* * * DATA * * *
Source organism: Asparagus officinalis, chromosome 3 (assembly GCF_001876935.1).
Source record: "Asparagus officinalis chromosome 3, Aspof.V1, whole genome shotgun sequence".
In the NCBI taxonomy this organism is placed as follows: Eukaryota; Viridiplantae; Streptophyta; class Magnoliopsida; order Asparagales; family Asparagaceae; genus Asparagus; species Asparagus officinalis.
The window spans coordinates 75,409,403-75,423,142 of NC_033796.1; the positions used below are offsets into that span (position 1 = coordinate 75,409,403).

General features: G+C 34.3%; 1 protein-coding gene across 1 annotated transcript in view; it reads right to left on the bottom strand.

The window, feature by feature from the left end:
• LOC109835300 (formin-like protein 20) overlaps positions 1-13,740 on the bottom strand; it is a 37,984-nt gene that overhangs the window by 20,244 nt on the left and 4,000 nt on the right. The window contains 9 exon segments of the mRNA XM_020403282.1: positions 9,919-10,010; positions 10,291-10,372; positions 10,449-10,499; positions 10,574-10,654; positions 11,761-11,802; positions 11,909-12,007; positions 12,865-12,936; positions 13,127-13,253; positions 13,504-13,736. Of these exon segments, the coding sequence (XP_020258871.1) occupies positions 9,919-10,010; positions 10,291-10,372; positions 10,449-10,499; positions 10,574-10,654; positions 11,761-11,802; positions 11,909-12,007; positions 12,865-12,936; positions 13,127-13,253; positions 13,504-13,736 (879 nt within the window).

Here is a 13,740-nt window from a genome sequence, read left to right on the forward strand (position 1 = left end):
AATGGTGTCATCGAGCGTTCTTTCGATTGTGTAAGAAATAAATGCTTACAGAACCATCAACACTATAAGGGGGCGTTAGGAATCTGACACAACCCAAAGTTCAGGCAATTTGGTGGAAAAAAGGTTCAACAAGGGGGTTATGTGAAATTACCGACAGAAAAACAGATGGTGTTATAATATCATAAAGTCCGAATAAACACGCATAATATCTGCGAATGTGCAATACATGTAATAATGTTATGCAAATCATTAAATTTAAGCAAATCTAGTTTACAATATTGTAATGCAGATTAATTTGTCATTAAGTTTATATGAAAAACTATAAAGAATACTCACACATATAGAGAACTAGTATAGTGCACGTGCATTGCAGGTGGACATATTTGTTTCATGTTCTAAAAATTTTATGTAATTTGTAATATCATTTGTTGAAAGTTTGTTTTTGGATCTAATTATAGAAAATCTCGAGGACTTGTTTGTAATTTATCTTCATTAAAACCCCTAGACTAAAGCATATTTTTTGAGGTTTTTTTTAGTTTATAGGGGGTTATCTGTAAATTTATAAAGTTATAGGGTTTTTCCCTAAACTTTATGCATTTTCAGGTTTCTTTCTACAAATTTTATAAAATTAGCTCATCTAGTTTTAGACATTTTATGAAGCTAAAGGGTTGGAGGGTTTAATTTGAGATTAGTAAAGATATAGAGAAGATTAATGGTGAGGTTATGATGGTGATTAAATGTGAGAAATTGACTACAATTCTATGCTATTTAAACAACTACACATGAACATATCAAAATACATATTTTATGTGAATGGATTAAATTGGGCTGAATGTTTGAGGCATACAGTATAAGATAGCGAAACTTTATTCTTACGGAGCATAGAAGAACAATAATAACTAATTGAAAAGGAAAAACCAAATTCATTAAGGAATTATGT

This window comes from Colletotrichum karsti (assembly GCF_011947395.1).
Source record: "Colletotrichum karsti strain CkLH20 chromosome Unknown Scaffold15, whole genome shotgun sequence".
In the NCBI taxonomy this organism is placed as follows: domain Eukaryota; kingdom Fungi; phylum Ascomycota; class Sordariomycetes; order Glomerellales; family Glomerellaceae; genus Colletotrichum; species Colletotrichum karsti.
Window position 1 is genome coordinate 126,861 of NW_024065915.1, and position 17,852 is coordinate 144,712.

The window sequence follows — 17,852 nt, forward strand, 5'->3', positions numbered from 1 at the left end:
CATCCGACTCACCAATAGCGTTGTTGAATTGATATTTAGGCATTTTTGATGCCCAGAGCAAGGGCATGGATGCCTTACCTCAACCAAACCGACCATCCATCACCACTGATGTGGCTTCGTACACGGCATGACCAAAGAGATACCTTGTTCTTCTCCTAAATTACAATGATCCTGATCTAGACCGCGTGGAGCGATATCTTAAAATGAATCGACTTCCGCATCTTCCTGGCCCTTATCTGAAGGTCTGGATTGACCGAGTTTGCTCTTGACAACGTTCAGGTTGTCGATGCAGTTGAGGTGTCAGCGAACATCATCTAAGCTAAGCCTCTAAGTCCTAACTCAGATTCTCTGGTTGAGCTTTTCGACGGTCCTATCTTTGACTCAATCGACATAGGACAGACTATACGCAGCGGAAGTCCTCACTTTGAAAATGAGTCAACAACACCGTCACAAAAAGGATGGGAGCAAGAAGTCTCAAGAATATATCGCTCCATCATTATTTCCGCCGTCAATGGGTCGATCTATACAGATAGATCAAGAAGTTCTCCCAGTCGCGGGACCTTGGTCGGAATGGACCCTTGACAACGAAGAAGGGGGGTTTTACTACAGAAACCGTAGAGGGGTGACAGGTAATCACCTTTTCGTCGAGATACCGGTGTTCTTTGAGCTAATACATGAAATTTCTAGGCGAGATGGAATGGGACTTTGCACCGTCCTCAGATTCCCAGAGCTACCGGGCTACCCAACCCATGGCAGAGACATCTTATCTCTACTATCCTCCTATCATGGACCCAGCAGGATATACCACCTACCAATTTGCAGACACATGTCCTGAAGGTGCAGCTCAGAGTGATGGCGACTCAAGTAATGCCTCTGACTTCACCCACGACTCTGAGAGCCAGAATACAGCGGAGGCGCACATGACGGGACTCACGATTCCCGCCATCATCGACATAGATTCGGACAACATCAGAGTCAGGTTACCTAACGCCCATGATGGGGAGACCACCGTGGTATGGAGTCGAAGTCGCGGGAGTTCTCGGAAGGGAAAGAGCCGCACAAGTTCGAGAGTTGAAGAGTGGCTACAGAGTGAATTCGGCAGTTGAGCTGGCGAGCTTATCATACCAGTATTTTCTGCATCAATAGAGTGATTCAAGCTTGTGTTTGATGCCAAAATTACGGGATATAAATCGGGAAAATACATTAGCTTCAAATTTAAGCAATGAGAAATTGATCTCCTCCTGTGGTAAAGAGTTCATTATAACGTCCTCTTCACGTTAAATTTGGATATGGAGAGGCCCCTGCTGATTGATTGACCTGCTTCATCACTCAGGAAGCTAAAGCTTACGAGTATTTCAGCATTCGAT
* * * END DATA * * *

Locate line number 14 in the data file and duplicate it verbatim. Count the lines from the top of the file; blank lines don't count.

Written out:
The window sequence follows — 17,852 nt, forward strand, 5'->3', positions numbered from 1 at the left end: